Working with the Domestic Violence Coalition, the authors also crafted the following:

I. Except as permitted under RSA 173-B:5-a and RSA 633:3-a, III(d), no licensee or license holder shall engage in activity or stand in the stead or as agent or representative of a person or legal entity that is judicially or statutorily prohibited from making inquiry, having contact, or otherwise legally barred from the activity requested of or performed by the licensee or license holder. A representation made by the engaging person or legal entity, taken in good faith, that no such prohibition exists shall be an affirmative defense regarding a violation of this section. A licensee who becomes aware of a prohibition shall immediately desist from further prohibited activity; shall not provide information gained through the prohibited activity to another person; and if such information has been provided, shall have a duty to notify any aggrieved person.

Read the full text of the bill.

Finding an Investigator

An article at written by Lisa Stansky notes: "…. Investigators often are more successful than lawyers at gathering information from people…."

The NH Supreme Court, in Brian Mathews V. Cindy Mathews also recognized the value of a professional investigation, here, in a child custody matter:

"The evidence offered regarding the plaintiff’s failure to properly supervise and attend to the children was overwhelming….a private investigator [this author] testified that when he observed the plaintiff on ten different evenings, the plaintiff left the children alone overnight on six occasions while she visited a male friend….Furthermore, the investigator’s report indicated that following the first day of the hearing, the plaintiff continued her pattern of leaving the children alone overnight."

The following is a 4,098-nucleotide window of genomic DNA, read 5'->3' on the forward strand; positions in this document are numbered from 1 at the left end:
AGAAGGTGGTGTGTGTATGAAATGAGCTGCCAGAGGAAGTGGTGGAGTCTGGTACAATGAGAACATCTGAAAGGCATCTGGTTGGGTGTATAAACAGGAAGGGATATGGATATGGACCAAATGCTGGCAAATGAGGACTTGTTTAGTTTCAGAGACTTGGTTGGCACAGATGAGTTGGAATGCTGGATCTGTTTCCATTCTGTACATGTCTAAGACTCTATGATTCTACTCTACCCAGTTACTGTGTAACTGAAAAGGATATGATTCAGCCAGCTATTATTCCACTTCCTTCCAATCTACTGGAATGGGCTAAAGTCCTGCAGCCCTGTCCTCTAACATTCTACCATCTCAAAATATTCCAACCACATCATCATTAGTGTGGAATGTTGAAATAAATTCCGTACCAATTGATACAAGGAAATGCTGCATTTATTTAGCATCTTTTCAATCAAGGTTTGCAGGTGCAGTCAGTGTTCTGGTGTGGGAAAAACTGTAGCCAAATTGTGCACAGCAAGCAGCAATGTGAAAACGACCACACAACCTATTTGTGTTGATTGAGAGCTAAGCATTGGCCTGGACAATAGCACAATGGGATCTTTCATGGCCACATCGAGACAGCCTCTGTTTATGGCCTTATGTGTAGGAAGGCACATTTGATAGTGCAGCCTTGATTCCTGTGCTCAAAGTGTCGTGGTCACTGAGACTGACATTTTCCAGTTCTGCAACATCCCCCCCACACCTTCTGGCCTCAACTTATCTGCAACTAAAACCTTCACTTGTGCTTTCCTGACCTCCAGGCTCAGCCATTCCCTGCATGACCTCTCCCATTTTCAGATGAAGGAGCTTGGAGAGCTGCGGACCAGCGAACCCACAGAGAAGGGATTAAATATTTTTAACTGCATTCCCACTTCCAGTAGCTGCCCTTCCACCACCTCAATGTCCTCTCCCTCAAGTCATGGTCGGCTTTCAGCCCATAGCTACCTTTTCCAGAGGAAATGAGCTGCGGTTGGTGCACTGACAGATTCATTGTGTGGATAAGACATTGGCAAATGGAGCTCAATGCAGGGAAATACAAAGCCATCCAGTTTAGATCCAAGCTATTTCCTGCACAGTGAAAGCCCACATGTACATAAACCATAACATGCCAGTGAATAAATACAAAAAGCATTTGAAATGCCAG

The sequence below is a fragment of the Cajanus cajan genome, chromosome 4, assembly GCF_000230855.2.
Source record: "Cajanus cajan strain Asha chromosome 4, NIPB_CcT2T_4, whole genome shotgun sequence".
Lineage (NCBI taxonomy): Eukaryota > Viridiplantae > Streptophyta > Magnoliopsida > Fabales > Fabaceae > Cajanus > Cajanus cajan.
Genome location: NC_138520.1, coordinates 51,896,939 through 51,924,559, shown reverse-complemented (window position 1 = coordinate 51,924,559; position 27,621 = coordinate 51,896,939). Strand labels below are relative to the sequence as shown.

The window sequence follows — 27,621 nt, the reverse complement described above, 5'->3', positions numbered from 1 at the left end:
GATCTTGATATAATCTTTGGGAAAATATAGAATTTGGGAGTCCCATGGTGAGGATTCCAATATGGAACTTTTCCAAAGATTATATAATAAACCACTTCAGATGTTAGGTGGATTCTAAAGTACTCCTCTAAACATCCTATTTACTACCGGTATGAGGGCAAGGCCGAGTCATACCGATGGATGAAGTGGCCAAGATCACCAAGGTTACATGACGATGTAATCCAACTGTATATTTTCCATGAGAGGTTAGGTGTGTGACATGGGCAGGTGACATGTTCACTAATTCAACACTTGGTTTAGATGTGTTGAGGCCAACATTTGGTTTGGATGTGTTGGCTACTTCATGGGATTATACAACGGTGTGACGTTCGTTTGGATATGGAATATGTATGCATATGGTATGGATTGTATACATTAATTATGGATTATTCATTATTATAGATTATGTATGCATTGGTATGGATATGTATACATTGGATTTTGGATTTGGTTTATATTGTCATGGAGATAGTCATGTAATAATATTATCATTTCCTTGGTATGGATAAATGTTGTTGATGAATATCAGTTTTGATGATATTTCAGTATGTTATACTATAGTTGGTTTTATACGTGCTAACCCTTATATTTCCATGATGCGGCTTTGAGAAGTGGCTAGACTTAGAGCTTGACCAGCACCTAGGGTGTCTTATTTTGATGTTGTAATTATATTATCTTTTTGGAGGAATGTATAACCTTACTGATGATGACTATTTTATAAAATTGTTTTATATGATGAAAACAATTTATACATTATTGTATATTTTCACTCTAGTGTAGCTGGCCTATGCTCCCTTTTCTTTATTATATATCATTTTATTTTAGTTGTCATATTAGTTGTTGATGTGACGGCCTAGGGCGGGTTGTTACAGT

How does one locate and evaluate a competent, experienced investigator? What are the criteria? A telephone book ad or a website is no guarantee that the person is licensed, or has the qualifications that meet your needs.

Ask a professional colleague for a referral. Ask questions, request documentation and references. Ask for, and contact, professional references. The investigator should be able to furnish you with a detailed curriculum vitae, and a copy of his/her contract for services. Call the State Police Permits and Licensing Unit: (603) 223-3873 for verification.

Also consider the investigator’s commitment to excellence, his/her on-going training and professional standards. The hallmark of the professional investigator is membership in the NHLI. The League, in existence for over twenty years, is the only professional association of investigators in New Hampshire.

New members go through a screening process and all members are governed by the constitution and by-laws and must abide by a strict code of professional ethics. NHLI members keep at the top of their profession by availing themselves of the numerous training seminars sponsored by the League, and are kept informed by its publication, The PROBE.

Please visit the League’s website at to learn more about the association or to find an investigator.

John M. Healy, Litigation Intelligence Services, is a past president of both the NH League of Investigators, Inc. and the New England Council of State Investigator Associations. He became a licensed investigator after retiring from the NH State Police and has authored many articles on investigations for law enforcement agencies and the legal community.

Your New Hampshire resource for professional investigative services since 2005.